Satchmofest 2017: Q&A with Evan Christopher

Evan Christopher

For the third year, Louisiana Cultural Vistas/ partnered with Satchmo Summerfest presented by Chevron to produce the print program for the festival’s annual symposium, a series of lectures and discussions about Louis Armstrong, traditional jazz, and New Orleans music. Click here for a schedule and more about Satchmofest, taking place August 3-6 at the New Orleans Jazz Museum at the Old U.S. Mint.

On August 6, clarinetist Evan Christopher performs at 1 p.m., followed by a 3:30 p.m. presentation, “Farewell to Storyville,” a discussion of the District’s social life and musical legacy. He talked to LCV Brian Boyles while on tour in New York City.

Brian Boyles: You continue to create work that reexamines musical traditions and the way they’re perceived by contemporary audiences. What are the questions you’re asking lately?

Evan Christopher: When I’m dealing with these traditions, I’m trying to make sure the focus isn’t simply on preserving the past, but rather keeping the traditions relevant. Where are the points where you can introduce contemporary elements into the tradition, stylistically or in the presentation, and at what points are you getting away from it? What are the most important lessons that our traditions offer? That’s the biggest question I’m grappling with. I’m about to head over to Jazz at Lincoln Center to present a program about how to acculturate listeners and help them make aesthetic value judgments about what they’re hearing in performances of traditional New Orleans music or early jazz. How we feel about a performance is subjective. Whether something is a good or bad performance, or coming out of the tradition or not, those are the conversations that need more attention. First, it’s important to make a distinction between traditional New Orleans music and early jazz. After that, it’s important to remind people that certain elements we would call “craft” are not as subjective as people think they are. I’ll incorporate food analogies because that’s something everyone can relate to, feeling like they’re an expert about a certain type of food or wine. We can enjoy a restaurant experience that’s not quite making it, even though we know it’s not the best. It’s the same thing with music.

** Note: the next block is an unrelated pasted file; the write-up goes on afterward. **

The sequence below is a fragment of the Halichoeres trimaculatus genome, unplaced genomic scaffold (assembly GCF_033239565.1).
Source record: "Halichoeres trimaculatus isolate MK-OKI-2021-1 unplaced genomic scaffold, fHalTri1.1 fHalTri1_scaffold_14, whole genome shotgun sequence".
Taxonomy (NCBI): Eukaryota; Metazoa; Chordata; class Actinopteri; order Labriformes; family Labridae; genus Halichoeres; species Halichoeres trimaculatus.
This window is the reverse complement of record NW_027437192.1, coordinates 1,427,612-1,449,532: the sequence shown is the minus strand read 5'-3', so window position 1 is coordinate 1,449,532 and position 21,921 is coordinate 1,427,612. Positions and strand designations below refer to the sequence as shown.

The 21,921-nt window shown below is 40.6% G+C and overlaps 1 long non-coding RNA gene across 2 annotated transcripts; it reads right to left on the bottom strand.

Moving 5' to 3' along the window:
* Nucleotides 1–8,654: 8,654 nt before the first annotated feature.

BB: Give us an example of a distinction you’d want an audience member to make.

EC: Here’s a simple one. The styles and vocabulary of the instruments in traditional New Orleans music adopt a lot of vocal elements, from blues to French opera. Once you take out those vocal elements, we have to recognize that we may no longer be experiencing that style of music. If you have instrumentalists that aren’t using or being taught the power of vocal inflections in their sound, one might reasonably judge their performances as less representative of the tradition. That’s one I feel strongly about.

BB: What aspects of Storyville interest you?

EC: The type of music that was played there seems to have allowed a wide range of musicians to participate. We find musicians crossing outside of their social environments to make music there because it was profitable. You had musicians going against what their families wanted them to do, in places that had a decidedly bad reputation. And there was enough of a tourist attraction that musicians were aware of the expectations placed on what they played. There are parallels in the way today’s tourism pushes expectations for musicians, and we’ll also talk about the musical activity in the venues just outside of the District. There’s also a mythology about how much music was actually happening in Storyville. For the conversation at Satchmo SummerFest, we’re including the additional area in proximity to the train station and along South Rampart Street where there were larger saloons that were hosting more musical entertainment than actually inside the District.

BB: What’s an aspect of Armstrong’s work or influence that deserves further attention?

EC: I think there’s a tendency to over romanticize how much artists like Armstrong were driven by their personal aesthetics, as opposed to their cultural milieu. I would love to see people have the awareness of just how important the musical environment in New Orleans was to these artists, and the demands it put on them in terms of the skills they were developing, how it shaped the way music is perceived and used. In the case of Armstrong and New Orleans, the existence of a progressive juvenile system that actually put an instrument in his hand, or the immigrant family, the Karnofskys, who looked after him—these things made Armstrong possible more than his artistic vision. I think that’s important because, in a way, those are the lessons we need to learn in New Orleans today in order to make sure future Louis Armstrongs are possible. If we ignore those elements, it’s harder to convince people that our musical culture can move us forward.

BB: You’re a new father. How has that impacted your work, creatively and professionally?

EC: The baby is really encouraging me to enter all of my work situations with more gratitude. I’m discovering that there’s a huge connection between sincerity and being grateful, meaning artistic conviction and sincerity is completely related to whether you’re able to enter your exchanges with other people with openness and gratitude. That’s the biggest thing my family is teaching me.

Visit to learn more about Evan Christopher.

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